Breaking up with a narcissist is hard to do
Over the weekend, a friend left an abusive relationship after four years.
On the surface, the narcissist seemed to have it together — he even had presented himself publicly in the media as wealthy, successful and brilliant.
The parents were even happy because they appeared "rich," but behind the performance, the truth seeped through.
It became obvious the abuser wasn't taking care of his physical, mental or even spiritual health.
He was hiding massive debt and lying pathologically to feel in control.
When given opportunities to show humility, he would never accept personal responsibility.
If you know of anyone going through a breakup with a narcissist like this, please show them compassion.
Let them know that being stuck in an abusive relationship wasn't their fault.
Don't provoke them to feel like they have to defend the abuser because they feel the relationship was a reflection of their character.
Getting temporarily stuck in toxic relationships happens to a lot of good people.
Remind them that with embracing a higher love, and practicing self-love — healing is possible.
And that you love them, too.
DOJ suit against Google is foolish
I am writing about the Department of Justice's foolish lawsuit against Google that will harm American businesses during these harsh economic times brought on by the COVID-19 pandemic.
Because of Google, small businesses across Tennessee and America have a fighting chance to outlast the pandemic via the online marketplace and other services tech offers. Many businesses are still open because of the opportunities technology makes possible. Simply put, Google is not the enemy the lawsuit claims it is.
If the DOJ succeeds in splintering America's tech industry, it would only make these tough times even harder for small business owners and their families. Google has been a lifeline during these unprecedented times, and businesses are adapting to make money and connect with suppliers and consumers thanks to Google's platform.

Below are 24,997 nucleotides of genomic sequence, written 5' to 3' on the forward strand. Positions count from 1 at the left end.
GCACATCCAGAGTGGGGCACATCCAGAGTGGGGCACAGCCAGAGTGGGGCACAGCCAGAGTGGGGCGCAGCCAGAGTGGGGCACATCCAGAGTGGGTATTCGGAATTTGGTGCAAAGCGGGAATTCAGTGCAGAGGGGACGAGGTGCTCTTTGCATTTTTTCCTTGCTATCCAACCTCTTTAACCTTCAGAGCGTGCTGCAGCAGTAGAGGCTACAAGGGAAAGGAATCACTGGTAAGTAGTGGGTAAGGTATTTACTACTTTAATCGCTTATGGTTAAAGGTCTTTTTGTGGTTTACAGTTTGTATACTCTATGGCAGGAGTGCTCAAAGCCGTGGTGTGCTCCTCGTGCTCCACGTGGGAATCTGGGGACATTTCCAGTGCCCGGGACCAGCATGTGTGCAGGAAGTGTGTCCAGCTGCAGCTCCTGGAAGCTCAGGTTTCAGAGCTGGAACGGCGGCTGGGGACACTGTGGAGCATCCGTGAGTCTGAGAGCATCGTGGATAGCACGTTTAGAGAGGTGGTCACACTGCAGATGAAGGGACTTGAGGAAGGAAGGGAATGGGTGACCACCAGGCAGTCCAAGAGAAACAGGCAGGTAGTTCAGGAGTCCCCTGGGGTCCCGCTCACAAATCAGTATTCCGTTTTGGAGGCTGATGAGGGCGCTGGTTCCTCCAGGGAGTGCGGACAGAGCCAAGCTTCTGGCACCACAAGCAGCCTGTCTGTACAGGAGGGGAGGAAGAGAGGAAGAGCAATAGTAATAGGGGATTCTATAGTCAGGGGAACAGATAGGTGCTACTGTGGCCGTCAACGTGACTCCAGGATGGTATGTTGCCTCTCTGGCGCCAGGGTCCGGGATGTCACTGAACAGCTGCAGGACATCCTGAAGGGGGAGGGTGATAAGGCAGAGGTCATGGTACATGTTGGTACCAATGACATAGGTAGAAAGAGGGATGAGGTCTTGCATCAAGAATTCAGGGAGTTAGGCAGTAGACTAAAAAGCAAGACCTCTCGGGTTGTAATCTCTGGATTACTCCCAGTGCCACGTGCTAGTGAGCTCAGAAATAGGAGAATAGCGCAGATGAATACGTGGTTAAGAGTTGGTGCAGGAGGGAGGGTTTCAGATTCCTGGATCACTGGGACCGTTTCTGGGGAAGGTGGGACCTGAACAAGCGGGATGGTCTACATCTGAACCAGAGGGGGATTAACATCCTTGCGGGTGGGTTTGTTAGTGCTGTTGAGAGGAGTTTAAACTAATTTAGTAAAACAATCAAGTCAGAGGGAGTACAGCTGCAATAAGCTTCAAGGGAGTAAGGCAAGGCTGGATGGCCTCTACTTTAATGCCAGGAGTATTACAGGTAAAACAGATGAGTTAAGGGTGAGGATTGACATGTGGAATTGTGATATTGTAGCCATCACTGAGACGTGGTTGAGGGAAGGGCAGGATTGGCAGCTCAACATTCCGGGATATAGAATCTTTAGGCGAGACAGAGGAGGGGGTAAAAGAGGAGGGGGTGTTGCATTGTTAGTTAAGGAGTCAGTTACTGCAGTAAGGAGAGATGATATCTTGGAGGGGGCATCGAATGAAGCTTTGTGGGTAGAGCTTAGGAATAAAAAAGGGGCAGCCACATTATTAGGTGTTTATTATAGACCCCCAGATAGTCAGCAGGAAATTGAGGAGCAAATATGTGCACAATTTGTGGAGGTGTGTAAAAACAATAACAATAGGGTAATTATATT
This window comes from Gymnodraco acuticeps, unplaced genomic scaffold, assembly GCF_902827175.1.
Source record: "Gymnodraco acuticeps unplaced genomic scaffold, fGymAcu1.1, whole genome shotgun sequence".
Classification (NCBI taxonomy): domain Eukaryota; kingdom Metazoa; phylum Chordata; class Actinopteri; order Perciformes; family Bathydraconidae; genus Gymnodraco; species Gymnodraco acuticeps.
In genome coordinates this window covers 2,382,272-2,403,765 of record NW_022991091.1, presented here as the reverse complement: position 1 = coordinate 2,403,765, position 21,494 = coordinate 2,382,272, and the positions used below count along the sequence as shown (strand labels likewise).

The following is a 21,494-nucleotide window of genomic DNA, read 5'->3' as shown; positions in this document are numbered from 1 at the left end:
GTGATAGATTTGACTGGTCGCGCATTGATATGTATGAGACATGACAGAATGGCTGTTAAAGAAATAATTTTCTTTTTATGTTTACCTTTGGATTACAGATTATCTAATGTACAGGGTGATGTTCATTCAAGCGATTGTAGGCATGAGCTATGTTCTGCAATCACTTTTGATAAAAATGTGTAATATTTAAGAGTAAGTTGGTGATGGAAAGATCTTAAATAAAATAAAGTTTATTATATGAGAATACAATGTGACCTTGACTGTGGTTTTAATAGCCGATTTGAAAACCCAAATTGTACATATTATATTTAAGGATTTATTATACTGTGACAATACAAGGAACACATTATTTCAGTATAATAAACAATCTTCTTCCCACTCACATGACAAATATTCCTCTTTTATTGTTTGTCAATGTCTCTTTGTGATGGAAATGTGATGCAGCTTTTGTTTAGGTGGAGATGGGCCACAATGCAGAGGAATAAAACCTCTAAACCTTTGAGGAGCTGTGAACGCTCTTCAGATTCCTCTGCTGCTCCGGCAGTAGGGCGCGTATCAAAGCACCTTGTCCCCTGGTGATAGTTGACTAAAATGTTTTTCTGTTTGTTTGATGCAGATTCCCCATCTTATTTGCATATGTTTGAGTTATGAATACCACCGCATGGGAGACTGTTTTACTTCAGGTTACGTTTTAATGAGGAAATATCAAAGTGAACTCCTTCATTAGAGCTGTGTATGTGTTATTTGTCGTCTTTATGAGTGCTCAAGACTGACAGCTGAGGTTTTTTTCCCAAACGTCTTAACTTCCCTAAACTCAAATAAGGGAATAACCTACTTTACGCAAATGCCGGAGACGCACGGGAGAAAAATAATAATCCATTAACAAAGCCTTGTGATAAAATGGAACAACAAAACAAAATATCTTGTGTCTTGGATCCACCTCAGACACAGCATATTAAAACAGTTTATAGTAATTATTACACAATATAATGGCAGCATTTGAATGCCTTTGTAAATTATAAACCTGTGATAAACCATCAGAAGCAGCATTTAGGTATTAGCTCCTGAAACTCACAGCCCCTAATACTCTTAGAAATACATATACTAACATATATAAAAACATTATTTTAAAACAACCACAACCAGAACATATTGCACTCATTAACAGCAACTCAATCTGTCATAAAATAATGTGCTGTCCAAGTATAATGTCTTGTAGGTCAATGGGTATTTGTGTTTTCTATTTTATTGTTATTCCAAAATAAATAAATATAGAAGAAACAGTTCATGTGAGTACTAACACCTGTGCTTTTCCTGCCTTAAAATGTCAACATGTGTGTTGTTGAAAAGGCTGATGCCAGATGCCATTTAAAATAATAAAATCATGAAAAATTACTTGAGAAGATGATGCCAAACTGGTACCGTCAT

The federal government should be focused on stopping the spread of COVID-19, not wasting taxpayer money and hindering Google from helping American companies. This will only lead to a slower recovery and weaker economy.
I call on Tennessee Attorney General Herbert Slatery to avoid joining this suit or any others that would harm consumers and potentially throttle back digital tools we are depending on.
Eschew 'America First,' put 'others before me'
I am troubled by a political slogan that has become a mantra for all that ails us — "America First!" As a believer, that sentiment seems counter to our first principles and obligations as "one nation under God." Besides, it's bad policy and a threat to our spiritual and physical health.
The natural extension of a consistent application of an America First philosophy — the dangerous doctrine of self-centeredness — is a significant departure from what a Christian nation ought to teach its citizens. That line of reasoning trickles down to my state first, my community first, my family first, and finally me first.
The radical "others before me" core principle has been the root of American exceptionalism. The "others first" principle is at the heart of the simple sacrifices we are asked to make, like wearing a mask and keeping our distance for a while.
Those requests may be uncomfortable and perhaps embarrassing, but should be easy for folks whose faith asks them be their brothers' keeper. For non-believers it just makes good sense. As words written in red declared long ago, "the last shall be first, and first shall be last (Matthew 20:16).
Gary L. Riggins, Cleveland